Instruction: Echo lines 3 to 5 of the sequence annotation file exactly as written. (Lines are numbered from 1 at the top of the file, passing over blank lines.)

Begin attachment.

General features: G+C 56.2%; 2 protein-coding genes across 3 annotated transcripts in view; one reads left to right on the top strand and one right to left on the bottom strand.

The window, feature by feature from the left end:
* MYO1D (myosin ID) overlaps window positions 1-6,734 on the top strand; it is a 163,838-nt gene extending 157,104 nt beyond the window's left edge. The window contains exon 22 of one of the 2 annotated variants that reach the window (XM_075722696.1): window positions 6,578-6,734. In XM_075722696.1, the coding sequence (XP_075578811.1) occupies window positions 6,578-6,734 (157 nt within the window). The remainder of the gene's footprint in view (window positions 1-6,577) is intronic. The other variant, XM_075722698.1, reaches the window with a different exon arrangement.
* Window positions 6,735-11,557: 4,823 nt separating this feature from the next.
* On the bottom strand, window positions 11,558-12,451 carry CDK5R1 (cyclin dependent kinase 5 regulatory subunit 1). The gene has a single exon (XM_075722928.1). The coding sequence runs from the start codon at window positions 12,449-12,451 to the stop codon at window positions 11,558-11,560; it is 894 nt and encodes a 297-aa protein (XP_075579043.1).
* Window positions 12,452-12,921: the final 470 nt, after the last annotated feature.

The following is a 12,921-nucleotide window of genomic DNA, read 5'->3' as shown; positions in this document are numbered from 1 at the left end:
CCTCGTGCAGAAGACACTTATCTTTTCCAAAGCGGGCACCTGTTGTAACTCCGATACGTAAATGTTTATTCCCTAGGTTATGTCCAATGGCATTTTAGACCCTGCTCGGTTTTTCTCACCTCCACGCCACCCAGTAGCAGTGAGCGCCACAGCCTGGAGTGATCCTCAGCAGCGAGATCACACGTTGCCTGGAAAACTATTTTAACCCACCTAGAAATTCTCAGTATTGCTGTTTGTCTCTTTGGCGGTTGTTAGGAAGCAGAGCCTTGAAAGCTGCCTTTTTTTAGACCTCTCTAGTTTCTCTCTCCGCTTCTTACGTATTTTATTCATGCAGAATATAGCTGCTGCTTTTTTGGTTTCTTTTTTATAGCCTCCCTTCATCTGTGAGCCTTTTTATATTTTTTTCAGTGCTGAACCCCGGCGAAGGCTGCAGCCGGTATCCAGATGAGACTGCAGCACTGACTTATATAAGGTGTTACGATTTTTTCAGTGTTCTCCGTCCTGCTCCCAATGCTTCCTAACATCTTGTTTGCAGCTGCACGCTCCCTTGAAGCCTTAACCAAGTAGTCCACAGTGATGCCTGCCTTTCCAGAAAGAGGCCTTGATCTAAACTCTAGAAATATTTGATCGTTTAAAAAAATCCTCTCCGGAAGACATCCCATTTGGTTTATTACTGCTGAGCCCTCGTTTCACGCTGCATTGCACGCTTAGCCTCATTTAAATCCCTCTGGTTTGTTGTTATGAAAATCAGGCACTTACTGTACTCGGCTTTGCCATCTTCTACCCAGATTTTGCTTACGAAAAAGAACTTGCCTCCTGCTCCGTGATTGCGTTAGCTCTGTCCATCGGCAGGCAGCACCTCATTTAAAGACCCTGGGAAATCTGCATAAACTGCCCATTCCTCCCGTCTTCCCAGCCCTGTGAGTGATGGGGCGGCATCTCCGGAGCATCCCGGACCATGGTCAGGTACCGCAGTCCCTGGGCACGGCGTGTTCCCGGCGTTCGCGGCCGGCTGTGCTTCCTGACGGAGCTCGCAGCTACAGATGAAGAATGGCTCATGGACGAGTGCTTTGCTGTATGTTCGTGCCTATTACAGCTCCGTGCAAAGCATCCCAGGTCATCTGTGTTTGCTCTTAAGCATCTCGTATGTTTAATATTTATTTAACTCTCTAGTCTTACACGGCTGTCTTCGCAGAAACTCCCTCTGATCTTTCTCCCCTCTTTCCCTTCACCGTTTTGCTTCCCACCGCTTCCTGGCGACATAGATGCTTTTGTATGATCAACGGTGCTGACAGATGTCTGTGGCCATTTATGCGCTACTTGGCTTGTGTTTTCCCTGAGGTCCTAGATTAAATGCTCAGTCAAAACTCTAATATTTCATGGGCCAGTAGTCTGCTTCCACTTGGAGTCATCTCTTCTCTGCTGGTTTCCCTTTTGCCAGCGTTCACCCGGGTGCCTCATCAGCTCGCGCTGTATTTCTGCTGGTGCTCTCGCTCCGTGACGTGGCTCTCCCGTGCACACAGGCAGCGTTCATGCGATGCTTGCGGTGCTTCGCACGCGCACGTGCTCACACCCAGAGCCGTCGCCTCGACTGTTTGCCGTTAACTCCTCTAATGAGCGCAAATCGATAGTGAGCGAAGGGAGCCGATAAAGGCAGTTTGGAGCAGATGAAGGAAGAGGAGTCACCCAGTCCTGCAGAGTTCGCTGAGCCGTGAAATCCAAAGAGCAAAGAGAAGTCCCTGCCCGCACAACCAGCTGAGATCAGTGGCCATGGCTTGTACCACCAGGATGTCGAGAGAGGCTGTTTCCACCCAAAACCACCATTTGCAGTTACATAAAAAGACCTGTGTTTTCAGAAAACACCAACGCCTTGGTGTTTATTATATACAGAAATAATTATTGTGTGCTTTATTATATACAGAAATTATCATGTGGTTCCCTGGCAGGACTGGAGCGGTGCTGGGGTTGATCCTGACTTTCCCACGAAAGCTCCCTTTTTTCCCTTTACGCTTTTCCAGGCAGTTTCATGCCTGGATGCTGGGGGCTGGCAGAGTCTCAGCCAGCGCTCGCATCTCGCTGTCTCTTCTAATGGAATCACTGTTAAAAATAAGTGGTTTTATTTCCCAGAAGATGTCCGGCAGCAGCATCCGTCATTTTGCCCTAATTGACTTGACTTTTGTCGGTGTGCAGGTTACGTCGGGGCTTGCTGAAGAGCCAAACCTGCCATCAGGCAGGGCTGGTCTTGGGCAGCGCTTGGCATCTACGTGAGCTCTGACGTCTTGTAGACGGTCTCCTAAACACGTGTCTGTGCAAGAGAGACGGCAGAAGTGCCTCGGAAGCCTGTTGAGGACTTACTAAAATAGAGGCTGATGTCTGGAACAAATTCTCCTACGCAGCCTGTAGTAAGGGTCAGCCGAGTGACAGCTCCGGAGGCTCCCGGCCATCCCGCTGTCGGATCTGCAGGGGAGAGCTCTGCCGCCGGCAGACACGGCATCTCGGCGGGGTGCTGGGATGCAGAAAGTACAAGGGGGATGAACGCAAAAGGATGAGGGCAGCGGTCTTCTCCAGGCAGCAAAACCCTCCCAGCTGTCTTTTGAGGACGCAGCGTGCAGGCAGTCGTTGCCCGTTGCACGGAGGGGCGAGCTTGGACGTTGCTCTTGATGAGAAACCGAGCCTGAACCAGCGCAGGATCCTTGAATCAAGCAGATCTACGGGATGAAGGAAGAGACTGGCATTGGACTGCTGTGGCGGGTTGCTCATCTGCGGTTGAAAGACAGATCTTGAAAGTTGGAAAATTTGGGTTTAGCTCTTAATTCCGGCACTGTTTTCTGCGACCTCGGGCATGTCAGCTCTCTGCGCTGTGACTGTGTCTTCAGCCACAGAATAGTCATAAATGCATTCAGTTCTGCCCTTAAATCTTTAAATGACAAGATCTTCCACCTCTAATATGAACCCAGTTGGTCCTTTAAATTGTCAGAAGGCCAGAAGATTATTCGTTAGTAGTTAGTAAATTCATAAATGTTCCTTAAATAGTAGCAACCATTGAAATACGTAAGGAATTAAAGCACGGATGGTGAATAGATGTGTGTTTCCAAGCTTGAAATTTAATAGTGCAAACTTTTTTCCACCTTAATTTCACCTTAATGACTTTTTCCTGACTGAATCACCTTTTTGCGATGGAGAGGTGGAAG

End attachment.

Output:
* MYO1D (myosin ID) overlaps window positions 1-6,734 on the top strand; it is a 163,838-nt gene extending 157,104 nt beyond the window's left edge. The window contains exon 22 of one of the 2 annotated variants that reach the window (XM_075722696.1): window positions 6,578-6,734. In XM_075722696.1, the coding sequence (XP_075578811.1) occupies window positions 6,578-6,734 (157 nt within the window). The remainder of the gene's footprint in view (window positions 1-6,577) is intronic. The other variant, XM_075722698.1, reaches the window with a different exon arrangement.
* Window positions 6,735-11,557: 4,823 nt separating this feature from the next.
* On the bottom strand, window positions 11,558-12,451 carry CDK5R1 (cyclin dependent kinase 5 regulatory subunit 1). The gene has a single exon (XM_075722928.1). The coding sequence runs from the start codon at window positions 12,449-12,451 to the stop codon at window positions 11,558-11,560; it is 894 nt and encodes a 297-aa protein (XP_075579043.1).